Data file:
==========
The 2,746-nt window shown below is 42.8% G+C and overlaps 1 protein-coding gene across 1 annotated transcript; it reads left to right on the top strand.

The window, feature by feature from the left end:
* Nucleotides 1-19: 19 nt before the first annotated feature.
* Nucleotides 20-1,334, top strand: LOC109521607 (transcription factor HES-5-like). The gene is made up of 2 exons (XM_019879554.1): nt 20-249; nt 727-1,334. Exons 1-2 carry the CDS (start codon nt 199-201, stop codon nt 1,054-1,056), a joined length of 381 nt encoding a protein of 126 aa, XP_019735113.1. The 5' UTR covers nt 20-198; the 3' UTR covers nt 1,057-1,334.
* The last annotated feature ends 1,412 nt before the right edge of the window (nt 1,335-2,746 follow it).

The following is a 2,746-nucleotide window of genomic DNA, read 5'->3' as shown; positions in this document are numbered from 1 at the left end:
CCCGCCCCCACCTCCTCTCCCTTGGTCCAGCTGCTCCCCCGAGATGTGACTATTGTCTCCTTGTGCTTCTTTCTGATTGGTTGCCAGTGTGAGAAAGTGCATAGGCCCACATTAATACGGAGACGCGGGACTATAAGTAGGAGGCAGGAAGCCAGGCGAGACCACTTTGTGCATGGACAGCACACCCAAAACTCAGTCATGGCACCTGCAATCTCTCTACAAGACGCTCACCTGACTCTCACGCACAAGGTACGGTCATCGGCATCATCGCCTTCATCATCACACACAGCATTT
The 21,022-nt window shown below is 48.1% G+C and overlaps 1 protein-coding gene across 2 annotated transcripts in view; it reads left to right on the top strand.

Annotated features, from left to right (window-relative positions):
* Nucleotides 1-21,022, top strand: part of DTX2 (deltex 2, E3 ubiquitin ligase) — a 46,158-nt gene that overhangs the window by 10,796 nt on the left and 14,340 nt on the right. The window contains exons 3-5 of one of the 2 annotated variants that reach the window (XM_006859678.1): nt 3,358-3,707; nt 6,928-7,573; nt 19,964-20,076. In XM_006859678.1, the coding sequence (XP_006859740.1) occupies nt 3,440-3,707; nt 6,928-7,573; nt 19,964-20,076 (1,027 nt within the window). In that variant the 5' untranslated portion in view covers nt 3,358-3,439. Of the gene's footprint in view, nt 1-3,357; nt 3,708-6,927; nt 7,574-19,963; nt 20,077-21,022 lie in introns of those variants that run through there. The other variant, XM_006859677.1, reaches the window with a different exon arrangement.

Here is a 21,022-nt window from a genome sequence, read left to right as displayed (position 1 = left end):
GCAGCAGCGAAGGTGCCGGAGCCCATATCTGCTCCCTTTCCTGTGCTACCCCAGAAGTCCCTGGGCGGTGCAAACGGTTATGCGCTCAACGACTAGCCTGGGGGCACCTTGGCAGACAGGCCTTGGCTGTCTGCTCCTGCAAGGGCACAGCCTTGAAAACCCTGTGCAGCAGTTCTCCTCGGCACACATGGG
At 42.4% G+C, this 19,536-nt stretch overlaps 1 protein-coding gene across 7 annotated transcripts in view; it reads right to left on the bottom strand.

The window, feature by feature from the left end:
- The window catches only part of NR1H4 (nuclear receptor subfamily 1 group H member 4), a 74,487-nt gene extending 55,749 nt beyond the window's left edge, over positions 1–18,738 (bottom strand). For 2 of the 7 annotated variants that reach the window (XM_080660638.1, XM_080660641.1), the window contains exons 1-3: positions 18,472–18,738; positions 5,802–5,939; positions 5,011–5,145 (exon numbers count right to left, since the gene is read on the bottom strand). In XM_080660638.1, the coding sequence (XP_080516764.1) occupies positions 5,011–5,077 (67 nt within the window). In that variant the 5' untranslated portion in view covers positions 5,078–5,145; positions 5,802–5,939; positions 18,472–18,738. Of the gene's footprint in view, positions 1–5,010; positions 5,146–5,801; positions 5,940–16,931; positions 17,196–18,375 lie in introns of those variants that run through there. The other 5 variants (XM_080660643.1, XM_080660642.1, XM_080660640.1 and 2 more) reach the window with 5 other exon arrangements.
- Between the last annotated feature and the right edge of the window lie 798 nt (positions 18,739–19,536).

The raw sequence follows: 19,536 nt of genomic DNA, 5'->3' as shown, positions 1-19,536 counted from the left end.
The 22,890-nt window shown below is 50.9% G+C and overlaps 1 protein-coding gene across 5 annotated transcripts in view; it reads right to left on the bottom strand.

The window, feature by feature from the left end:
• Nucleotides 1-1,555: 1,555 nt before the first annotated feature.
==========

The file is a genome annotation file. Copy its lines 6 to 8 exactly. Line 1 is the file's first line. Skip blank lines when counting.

The following is a 2,746-nucleotide window of genomic DNA, read 5'->3' as shown; positions in this document are numbered from 1 at the left end:
CCCGCCCCCACCTCCTCTCCCTTGGTCCAGCTGCTCCCCCGAGATGTGACTATTGTCTCCTTGTGCTTCTTTCTGATTGGTTGCCAGTGTGAGAAAGTGCATAGGCCCACATTAATACGGAGACGCGGGACTATAAGTAGGAGGCAGGAAGCCAGGCGAGACCACTTTGTGCATGGACAGCACACCCAAAACTCAGTCATGGCACCTGCAATCTCTCTACAAGACGCTCACCTGACTCTCACGCACAAGGTACGGTCATCGGCATCATCGCCTTCATCATCACACACAGCATTT
The 21,022-nt window shown below is 48.1% G+C and overlaps 1 protein-coding gene across 2 annotated transcripts in view; it reads left to right on the top strand.